Volunteers have been helping the Conservation Department with building, weeding and cleaning in the lead-up to summer.
A group weeds and plants in the Gordon Park Scenic Reserve every fortnight, some Royal New Zealand Navy paddlers helped move a building, Friends of the Whanganui River gave John Coull Hut a spring clean and a team of builders have made a new deck for Trains Hut.
The Friends of Gordon Park Scenic Reserve have been working there for 11 years, chairman Colin Ogle said. Most of their work has been weeding.
But they have also collected seed and grown it on, with the help of schools. When the plants are big enough they are used to extend the forest out towards the reserve's current fenced boundaries.
The reserve contains two very threatened small native plants, Gratiola concinna and Mazus novae zelandiae, as well as other, larger, rare species. The group keeps them protected, and adds to them by planting into gaps in the forest.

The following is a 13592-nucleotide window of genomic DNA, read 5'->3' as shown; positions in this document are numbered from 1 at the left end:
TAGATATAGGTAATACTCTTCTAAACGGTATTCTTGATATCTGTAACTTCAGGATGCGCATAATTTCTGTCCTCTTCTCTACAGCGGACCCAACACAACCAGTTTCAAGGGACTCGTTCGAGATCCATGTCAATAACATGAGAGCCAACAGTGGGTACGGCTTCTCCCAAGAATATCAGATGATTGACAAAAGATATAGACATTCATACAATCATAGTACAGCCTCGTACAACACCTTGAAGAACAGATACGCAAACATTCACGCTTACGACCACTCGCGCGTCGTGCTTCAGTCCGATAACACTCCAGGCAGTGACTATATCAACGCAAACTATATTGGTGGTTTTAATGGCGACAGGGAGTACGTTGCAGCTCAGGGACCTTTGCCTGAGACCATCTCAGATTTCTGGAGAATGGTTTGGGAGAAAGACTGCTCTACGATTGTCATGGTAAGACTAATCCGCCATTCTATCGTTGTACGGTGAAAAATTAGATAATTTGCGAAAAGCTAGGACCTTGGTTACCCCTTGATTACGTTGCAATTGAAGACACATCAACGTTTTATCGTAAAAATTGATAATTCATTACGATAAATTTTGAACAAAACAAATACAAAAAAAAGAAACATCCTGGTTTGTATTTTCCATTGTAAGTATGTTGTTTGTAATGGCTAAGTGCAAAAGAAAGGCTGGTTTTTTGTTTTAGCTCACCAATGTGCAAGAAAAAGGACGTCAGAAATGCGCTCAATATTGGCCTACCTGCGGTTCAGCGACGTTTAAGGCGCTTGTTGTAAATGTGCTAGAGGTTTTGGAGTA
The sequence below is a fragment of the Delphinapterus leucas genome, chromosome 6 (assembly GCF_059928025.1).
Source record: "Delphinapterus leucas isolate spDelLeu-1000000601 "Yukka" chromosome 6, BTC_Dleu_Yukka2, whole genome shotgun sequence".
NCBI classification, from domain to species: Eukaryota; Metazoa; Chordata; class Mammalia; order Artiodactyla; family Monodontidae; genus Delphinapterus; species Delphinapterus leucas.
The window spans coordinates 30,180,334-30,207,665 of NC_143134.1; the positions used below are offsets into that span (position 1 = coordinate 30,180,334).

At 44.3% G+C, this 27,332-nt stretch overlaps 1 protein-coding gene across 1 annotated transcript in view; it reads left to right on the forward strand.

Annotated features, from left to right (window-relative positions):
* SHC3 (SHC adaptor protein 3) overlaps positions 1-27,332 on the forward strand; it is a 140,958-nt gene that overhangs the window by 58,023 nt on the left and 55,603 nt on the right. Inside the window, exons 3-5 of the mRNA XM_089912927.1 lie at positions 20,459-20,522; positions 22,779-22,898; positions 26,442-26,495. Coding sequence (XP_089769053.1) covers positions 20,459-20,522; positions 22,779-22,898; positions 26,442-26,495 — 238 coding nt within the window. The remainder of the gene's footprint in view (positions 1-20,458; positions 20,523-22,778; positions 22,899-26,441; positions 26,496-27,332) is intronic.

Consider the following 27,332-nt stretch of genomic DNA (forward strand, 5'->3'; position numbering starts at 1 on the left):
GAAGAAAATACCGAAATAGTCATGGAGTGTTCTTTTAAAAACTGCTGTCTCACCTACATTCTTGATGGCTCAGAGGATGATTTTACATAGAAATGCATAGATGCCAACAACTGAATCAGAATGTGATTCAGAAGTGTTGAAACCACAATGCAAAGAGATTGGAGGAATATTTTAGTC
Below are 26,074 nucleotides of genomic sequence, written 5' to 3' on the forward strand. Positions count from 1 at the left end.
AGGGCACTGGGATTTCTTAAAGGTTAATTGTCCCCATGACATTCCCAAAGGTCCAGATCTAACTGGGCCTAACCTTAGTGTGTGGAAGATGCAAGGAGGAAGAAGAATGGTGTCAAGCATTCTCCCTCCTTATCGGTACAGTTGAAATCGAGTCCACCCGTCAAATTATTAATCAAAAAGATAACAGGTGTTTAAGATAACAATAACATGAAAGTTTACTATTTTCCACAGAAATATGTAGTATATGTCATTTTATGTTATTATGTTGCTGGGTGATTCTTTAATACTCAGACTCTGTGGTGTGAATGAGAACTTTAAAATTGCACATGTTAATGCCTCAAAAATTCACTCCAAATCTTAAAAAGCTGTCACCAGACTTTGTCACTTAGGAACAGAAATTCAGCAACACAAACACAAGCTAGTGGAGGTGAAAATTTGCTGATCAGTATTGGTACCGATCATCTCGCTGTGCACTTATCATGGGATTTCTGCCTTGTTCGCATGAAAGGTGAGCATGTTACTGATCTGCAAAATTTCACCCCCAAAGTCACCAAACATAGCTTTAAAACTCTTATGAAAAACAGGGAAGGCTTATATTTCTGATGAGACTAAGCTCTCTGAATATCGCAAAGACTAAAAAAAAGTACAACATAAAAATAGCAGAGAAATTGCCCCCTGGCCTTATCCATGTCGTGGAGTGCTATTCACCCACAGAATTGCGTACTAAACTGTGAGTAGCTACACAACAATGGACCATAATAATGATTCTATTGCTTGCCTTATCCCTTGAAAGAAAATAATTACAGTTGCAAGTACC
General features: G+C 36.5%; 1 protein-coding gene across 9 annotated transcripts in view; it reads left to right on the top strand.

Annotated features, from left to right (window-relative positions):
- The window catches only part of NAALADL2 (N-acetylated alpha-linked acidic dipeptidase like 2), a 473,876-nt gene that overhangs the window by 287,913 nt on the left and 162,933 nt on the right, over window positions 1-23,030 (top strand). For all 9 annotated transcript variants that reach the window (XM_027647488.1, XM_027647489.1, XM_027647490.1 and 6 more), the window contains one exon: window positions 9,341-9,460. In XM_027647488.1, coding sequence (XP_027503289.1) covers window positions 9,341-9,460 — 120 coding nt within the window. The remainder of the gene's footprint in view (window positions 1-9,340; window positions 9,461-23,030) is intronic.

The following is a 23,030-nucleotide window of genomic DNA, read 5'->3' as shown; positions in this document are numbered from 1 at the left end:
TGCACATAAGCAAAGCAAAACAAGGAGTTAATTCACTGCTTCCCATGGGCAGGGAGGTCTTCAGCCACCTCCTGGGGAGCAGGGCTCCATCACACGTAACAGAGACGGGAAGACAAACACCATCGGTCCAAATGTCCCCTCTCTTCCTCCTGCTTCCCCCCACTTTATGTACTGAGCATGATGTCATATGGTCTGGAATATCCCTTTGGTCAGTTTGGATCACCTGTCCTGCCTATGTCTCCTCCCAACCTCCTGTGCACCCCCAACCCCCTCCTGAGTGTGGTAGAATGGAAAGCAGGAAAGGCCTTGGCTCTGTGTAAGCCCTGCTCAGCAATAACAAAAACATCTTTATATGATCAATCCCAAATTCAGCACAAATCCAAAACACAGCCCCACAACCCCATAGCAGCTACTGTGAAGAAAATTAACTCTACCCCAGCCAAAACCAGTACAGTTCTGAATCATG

It also lists the plants in the forest, has invited experts to identify its mosses and liverworts, and guides visitors around when asked.
The reserve is important as one of the last patches of lowland kahikatea forest left in the region. It is quite different from other local forest, such as the forest at Bushy Park, Ogle said.
In October a navy group paddled the Whanganui Journey and offered to help with a project. Working with the Conservation Department and Te Wānanga o Mangapāpapa Trust chairman Harold Haitana it helped remove an old and unsafe structure from Mangapāpapa Kainga on the Whanganui River within Whanganui National Park.
"Words can't express how thankful we were to have the New Zealand navy help us remove the old kitchen," kaumātua Robert (Boy) Cribb said.
Also within the park, a group of 11 Friends of the Whanganui River spent two days helping Conservation Department recreation and historic ranger Dave Westcott prepare John Coull Hut for the summer season.
They scrubbed the hut from top to bottom, tied tanks down and built decks, Westcott said. During the season that hut will be staffed by volunteer hut wardens, who will support visiting paddlers.
And just this month a group of builders volunteered their time to build a new deck for Trains Hut, which is in the Waitōtara Conservation Area.
The department would like to thank all these volunteers for their mahi, senior community ranger Susan Nicholson said.